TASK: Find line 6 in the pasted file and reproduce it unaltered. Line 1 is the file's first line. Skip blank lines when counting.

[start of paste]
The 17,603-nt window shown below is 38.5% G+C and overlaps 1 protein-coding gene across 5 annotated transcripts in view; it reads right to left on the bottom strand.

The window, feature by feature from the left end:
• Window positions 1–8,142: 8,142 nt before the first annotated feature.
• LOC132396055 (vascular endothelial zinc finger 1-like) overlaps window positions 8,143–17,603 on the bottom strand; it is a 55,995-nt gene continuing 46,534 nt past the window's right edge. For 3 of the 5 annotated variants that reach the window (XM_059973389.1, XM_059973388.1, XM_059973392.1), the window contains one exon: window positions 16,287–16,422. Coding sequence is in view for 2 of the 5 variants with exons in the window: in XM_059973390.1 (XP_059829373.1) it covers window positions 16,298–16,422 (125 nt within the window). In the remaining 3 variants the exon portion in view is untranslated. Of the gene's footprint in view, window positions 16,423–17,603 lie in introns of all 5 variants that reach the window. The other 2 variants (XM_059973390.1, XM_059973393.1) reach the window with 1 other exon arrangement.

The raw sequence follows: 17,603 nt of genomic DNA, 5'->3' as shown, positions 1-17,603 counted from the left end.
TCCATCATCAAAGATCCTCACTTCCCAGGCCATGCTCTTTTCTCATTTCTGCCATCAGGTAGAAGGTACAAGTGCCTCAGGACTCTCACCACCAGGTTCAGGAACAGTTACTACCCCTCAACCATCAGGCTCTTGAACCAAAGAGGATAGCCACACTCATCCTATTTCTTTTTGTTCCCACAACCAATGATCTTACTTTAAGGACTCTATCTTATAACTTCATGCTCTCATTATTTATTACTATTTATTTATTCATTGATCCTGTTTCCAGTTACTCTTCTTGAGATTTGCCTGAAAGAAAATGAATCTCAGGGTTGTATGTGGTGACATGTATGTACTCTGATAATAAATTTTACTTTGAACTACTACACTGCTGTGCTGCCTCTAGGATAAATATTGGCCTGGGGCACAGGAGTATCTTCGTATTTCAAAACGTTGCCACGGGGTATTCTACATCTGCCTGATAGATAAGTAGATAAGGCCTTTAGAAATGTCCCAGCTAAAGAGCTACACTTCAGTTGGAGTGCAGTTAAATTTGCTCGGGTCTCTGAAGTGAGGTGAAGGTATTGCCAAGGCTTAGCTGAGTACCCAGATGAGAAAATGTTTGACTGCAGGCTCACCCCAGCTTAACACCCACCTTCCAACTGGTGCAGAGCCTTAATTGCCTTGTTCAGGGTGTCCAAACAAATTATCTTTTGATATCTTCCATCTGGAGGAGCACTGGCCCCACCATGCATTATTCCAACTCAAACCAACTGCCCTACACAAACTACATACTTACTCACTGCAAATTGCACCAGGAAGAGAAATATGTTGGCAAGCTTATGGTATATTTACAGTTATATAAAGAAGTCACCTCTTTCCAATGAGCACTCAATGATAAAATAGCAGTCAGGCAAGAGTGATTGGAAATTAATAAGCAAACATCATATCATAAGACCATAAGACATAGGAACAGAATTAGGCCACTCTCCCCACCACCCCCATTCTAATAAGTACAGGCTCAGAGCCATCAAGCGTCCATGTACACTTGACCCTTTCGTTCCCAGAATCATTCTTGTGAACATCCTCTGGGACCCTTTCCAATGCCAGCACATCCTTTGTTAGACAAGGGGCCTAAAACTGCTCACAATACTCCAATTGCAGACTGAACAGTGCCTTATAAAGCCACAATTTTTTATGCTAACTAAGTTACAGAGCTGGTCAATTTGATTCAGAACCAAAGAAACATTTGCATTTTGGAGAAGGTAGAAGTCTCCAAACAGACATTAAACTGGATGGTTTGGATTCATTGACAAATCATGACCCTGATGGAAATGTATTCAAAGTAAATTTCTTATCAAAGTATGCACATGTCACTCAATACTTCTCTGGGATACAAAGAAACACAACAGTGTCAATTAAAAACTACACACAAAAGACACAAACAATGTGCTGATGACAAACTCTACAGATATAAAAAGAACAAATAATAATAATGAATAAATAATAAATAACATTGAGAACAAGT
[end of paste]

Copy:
TCCATCATCAAAGATCCTCACTTCCCAGGCCATGCTCTTTTCTCATTTCTGCCATCAGGTAGAAGGTACAAGTGCCTCAGGACTCTCACCACCAGGTTCAGGAACAGTTACTACCCCTCAACCATCAGGCTCTTGAACCAAAGAGGATAGCCACACTCATCCTATTTCTTTTTGTTCCCACAACCAATGATCTTACTTTAAGGACTCTATCTTATAACTTCATGCTCTCATTATTTATTACTATTTATTTATTCATTGATCCTGTTTCCAGTTACTCTTCTTGAGATTTGCCTGAAAGAAAATGAATCTCAGGGTTGTATGTGGTGACATGTATGTACTCTGATAATAAATTTTACTTTGAACTACTACACTGCTGTGCTGCCTCTAGGATAAATATTGGCCTGGGGCACAGGAGTATCTTCGTATTTCAAAACGTTGCCACGGGGTATTCTACATCTGCCTGATAGATAAGTAGATAAGGCCTTTAGAAATGTCCCAGCTAAAGAGCTACACTTCAGTTGGAGTGCAGTTAAATTTGCTCGGGTCTCTGAAGTGAGGTGAAGGTATTGCCAAGGCTTAGCTGAGTACCCAGATGAGAAAATGTTTGACTGCAGGCTCACCCCAGCTTAACACCCACCTTCCAACTGGTGCAGAGCCTTAATTGCCTTGTTCAGGGTGTCCAAACAAATTATCTTTTGATATCTTCCATCTGGAGGAGCACTGGCCCCACCATGCATTATTCCAACTCAAACCAACTGCCCTACACAAACTACATACTTACTCACTGCAAATTGCACCAGGAAGAGAAATATGTTGGCAAGCTTATGGTATATTTACAGTTATATAAAGAAGTCACCTCTTTCCAATGAGCACTCAATGATAAAATAGCAGTCAGGCAAGAGTGATTGGAAATTAATAAGCAAACATCATATCATAAGACCATAAGACATAGGAACAGAATTAGGCCACTCTCCCCACCACCCCCATTCTAATAAGTACAGGCTCAGAGCCATCAAGCGTCCATGTACACTTGACCCTTTCGTTCCCAGAATCATTCTTGTGAACATCCTCTGGGACCCTTTCCAATGCCAGCACATCCTTTGTTAGACAAGGGGCCTAAAACTGCTCACAATACTCCAATTGCAGACTGAACAGTGCCTTATAAAGCCACAATTTTTTATGCTAACTAAGTTACAGAGCTGGTCAATTTGATTCAGAACCAAAGAAACATTTGCATTTTGGAGAAGGTAGAAGTCTCCAAACAGACATTAAACTGGATGGTTTGGATTCATTGACAAATCATGACCCTGATGGAAATGTATTCAAAGTAAATTTCTTATCAAAGTATGCACATGTCACTCAATACTTCTCTGGGATACAAAGAAACACAACAGTGTCAATTAAAAACTACACACAAAAGACACAAACAATGTGCTGATGACAAACTCTACAGATATAAAAAGAACAAATAATAATAATGAATAAATAATAAATAACATTGAGAACAAGT